I was one of the lucky kids. I could read in the car for hours without feeling so much as a twinge of nausea. Not so for my husband. From the day we found out I was pregnant, he regaled me with revolting stories of the car sickness he battled in his youth.
Even today, he drives everywhere we go because riding on the passenger side causes the queasiness to return. He was sure our daughter would end up the same way. She didn't. Now 4, she hasn't shown any signs of motion sickness. She loves to read, sleep and draw in the car.
Molly Ghahtani isn't so fortunate. "I had car sickness as a kid and still do, especially if I try to read when I'm riding in a car," says Ghahtani of Bolingbrook. Her daughter, Sophie, 6, suffers the same fate.
Dr. Ken Polin of Town and Country Pediatrics in Chicago says there is a distinct possibility motion sickness is genetic and even connected to migraines. Unfortunately, the research is minimal and there is no permanent cure. But there are remedies that sometimes work. The following tips are garnered from personal experience, doctors' advice and other parents. Try one or more, administered with liberal doses of sympathy, to see whether any will work for your child.
1 Avoid the triggers. "For children who are susceptible to car sickness, avoid reading in the car and certain visually intense activities like playing video games," says Polin. These activities can contribute to discomfort.
2 Ask the doctor. A dose of an anti-motion-sickness medicine can provide up to six hours of protection from queasiness-hopefully long enough to get you to your destination. But never give your kids new medicines without first consulting your pediatrician.
3 Listen to tunes. Hearing your favorite music helps calm the nerves that contribute to motion sickness. If your family can't agree, pull out the iPods or take turns every half-hour with the radio stations.
4 Stop frequently. Getting out of the car to stretch your legs for a few minutes helps circulation, reduces fatigue and gives your kids a chance to run around. This can help their queasiness subside for a bit.
5 Keep it cool and dark. Roll down the windows or turn on the air conditioner. Moisten the suction cups and hang up those window shades; they aren't just for your baby. Staying out of the sun and keeping cool helps to calm nausea and soothes the mind. My husband says that most of his car sickness occurred after he fell asleep in the sun inside a moving car. He woke up overheated and sick.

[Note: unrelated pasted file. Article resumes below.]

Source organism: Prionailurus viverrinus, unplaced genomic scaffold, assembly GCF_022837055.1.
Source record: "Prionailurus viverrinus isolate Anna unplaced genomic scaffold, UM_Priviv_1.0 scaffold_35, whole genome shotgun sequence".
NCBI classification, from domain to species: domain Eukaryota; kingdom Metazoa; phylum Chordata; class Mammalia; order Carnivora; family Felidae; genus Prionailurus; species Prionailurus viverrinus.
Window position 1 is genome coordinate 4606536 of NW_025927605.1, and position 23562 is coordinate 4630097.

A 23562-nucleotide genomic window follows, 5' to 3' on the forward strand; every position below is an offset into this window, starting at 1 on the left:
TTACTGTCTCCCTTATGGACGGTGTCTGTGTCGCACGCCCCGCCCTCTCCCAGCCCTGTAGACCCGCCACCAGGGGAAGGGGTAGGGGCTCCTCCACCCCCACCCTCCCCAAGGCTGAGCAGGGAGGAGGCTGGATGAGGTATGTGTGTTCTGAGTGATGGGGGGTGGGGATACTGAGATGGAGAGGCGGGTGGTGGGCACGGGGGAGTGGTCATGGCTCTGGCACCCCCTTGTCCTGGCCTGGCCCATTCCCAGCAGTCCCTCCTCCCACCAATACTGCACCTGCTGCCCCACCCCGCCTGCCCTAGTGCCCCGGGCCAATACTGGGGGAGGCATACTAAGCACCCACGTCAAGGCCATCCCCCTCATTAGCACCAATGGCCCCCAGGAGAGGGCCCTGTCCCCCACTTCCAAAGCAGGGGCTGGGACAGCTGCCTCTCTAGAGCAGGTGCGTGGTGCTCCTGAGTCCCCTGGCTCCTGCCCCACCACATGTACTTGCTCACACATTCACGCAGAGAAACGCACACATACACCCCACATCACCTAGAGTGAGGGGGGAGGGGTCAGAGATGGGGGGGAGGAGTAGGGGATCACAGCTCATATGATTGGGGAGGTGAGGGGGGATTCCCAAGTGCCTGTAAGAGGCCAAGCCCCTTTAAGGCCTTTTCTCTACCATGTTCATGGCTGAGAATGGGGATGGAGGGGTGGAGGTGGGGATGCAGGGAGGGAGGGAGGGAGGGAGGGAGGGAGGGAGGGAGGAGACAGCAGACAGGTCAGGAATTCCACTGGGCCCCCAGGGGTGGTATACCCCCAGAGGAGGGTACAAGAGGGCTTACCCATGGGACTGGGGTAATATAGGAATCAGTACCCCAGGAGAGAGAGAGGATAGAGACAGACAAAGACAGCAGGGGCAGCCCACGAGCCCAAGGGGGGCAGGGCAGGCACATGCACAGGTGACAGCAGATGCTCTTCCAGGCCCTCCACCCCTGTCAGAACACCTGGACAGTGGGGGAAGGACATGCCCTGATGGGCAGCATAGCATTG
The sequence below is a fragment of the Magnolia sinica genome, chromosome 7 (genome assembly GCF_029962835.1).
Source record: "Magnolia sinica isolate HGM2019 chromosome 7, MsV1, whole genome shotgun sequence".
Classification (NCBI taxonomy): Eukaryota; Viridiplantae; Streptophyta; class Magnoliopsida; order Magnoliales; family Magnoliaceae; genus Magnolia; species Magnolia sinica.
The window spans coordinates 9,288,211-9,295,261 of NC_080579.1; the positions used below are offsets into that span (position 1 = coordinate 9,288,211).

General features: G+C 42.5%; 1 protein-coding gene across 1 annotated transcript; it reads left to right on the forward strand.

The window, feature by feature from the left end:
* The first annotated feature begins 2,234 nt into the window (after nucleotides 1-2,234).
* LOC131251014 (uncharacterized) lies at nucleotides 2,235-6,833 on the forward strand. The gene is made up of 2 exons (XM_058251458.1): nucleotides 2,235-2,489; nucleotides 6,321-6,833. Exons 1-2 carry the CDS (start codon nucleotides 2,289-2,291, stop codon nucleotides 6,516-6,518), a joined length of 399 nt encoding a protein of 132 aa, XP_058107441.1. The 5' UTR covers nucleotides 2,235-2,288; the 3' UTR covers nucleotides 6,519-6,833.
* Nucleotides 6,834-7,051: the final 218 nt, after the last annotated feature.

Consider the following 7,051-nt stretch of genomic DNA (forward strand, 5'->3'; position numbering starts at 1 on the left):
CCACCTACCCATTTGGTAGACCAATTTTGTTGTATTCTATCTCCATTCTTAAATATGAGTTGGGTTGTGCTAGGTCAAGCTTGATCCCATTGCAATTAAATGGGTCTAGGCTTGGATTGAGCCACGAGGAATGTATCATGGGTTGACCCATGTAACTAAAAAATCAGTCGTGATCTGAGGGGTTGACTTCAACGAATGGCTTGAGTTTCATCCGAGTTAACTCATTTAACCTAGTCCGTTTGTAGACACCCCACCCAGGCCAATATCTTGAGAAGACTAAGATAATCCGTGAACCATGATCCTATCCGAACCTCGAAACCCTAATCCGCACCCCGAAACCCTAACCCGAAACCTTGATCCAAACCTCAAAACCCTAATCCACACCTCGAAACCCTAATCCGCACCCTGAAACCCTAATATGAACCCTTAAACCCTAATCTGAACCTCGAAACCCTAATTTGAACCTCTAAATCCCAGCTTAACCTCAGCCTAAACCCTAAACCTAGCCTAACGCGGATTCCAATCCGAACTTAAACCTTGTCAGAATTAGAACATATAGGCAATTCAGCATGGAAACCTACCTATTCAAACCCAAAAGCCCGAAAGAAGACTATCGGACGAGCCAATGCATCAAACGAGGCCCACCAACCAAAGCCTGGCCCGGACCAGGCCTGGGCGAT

6 Turn on a movie. Ghahtani swears by this one. Sophie feels much better when she can focus on watching a movie inside the car rather than looking at the passing scenery, which makes her sick.
7 Try pressure wristbands. Polin stresses that wristbands with pressure knobs aren't medically proven, but many pregnant moms use them during pregnancy. People use them on cruises and airplanes. Why not in the car? They are a cheap and easy solution that work for many people.
8 Read with your ears. Check out a book on tape from the library or buy one at a bookstore. Go for books the whole family can enjoy, or buy each child an individual CD or tape player with headphones.
9 Watch what you eat. Don't eat greasy foods before getting in the car; it can start the trip on an unsettled stomach. If your children are queasy before the trip begins, motion sickness is more likely to occur. In the car, try to feed them healthy snacks with protein, such as string cheese. Give them plenty of water to drink during the trip so they can stay hydrated.
10 Experiment. Preventing car sickness comes down to pure experimentation. Some children do better if they fall asleep in the car. Others do better when the windows are rolled down. The point is to keep trying different things in the hope of finding one that works.
Until you find a system that works for your child, remember two things: It's not the child's fault and keep plenty of car sickness bags handy. Those plastic grocery bags-double bag them for extra security-work great.
Michelle Sussman is a mom, wife and writer living in Bolingbrook.
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